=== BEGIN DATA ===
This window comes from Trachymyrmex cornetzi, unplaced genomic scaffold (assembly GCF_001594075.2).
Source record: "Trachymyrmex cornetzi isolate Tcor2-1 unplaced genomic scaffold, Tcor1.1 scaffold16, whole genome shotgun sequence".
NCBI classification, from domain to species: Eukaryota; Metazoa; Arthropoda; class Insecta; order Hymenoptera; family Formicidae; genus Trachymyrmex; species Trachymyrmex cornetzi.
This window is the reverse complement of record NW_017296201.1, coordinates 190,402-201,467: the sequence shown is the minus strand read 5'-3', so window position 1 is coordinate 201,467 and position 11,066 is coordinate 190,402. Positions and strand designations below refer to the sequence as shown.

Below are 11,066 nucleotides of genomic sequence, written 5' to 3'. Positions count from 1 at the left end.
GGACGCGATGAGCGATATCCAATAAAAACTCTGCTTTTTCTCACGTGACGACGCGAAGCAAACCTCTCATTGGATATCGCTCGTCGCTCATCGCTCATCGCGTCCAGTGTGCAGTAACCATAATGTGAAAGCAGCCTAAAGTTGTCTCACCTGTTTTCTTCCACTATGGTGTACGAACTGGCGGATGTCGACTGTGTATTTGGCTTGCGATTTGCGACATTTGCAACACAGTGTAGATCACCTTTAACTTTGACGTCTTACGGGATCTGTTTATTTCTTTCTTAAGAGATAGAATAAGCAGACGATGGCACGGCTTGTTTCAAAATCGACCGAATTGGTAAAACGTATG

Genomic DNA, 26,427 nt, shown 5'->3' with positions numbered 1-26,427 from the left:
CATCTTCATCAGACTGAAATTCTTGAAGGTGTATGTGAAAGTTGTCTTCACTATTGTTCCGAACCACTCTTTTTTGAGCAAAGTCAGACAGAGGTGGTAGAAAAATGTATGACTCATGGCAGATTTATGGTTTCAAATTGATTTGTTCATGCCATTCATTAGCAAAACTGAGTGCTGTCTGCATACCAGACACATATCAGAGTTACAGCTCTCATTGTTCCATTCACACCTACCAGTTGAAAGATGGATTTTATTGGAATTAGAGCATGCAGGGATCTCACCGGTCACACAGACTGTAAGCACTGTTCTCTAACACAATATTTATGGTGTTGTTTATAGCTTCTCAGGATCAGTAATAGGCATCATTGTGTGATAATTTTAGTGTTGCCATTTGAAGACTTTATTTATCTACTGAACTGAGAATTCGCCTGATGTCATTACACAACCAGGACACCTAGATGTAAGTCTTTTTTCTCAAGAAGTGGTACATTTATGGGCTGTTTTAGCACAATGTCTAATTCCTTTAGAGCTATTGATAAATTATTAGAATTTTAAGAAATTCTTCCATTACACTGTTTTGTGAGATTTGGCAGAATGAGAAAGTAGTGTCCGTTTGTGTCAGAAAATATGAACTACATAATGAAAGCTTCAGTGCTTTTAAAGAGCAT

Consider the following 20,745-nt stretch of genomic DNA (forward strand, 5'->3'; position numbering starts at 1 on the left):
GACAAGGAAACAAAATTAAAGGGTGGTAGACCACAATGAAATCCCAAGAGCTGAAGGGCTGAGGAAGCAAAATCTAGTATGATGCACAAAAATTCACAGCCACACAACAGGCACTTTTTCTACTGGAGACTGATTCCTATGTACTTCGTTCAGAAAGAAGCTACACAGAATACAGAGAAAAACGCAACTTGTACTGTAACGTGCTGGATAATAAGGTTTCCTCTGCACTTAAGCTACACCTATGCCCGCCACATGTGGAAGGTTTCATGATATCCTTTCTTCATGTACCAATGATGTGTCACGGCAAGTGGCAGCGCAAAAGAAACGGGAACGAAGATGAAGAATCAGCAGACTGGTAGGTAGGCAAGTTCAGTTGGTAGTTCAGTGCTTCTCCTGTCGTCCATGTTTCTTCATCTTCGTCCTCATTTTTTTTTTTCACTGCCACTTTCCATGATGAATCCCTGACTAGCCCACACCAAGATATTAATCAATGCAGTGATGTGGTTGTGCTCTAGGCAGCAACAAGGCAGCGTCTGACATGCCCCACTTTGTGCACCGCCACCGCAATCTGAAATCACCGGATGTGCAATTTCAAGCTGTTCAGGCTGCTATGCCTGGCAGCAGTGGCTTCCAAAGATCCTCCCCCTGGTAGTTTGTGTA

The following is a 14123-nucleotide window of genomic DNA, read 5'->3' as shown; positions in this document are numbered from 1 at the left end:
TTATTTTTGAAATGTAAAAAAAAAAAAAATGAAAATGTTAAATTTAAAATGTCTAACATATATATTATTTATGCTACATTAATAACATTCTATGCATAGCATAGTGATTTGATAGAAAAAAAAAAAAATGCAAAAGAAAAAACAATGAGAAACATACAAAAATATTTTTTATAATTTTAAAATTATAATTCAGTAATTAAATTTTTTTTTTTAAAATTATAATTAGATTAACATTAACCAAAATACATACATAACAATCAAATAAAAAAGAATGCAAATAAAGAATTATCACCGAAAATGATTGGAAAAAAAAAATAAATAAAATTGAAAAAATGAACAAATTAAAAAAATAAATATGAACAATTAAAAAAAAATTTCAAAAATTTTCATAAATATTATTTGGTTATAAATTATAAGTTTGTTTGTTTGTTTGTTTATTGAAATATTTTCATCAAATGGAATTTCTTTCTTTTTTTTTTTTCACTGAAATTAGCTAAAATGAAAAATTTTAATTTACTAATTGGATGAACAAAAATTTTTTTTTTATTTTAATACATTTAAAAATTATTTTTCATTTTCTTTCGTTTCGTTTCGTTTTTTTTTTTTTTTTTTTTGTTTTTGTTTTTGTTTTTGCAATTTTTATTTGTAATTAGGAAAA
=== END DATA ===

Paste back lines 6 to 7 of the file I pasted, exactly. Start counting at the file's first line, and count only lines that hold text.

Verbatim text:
GGACGCGATGAGCGATATCCAATAAAAACTCTGCTTTTTCTCACGTGACGACGCGAAGCAAACCTCTCATTGGATATCGCTCGTCGCTCATCGCTCATCGCGTCCAGTGTGCAGTAACCATAATGTGAAAGCAGCCTAAAGTTGTCTCACCTGTTTTCTTCCACTATGGTGTACGAACTGGCGGATGTCGACTGTGTATTTGGCTTGCGATTTGCGACATTTGCAACACAGTGTAGATCACCTTTAACTTTGACGTCTTACGGGATCTGTTTATTTCTTTCTTAAGAGATAGAATAAGCAGACGATGGCACGGCTTGTTTCAAAATCGACCGAATTGGTAAAACGTATG

Genomic DNA, 26,427 nt, shown 5'->3' with positions numbered 1-26,427 from the left: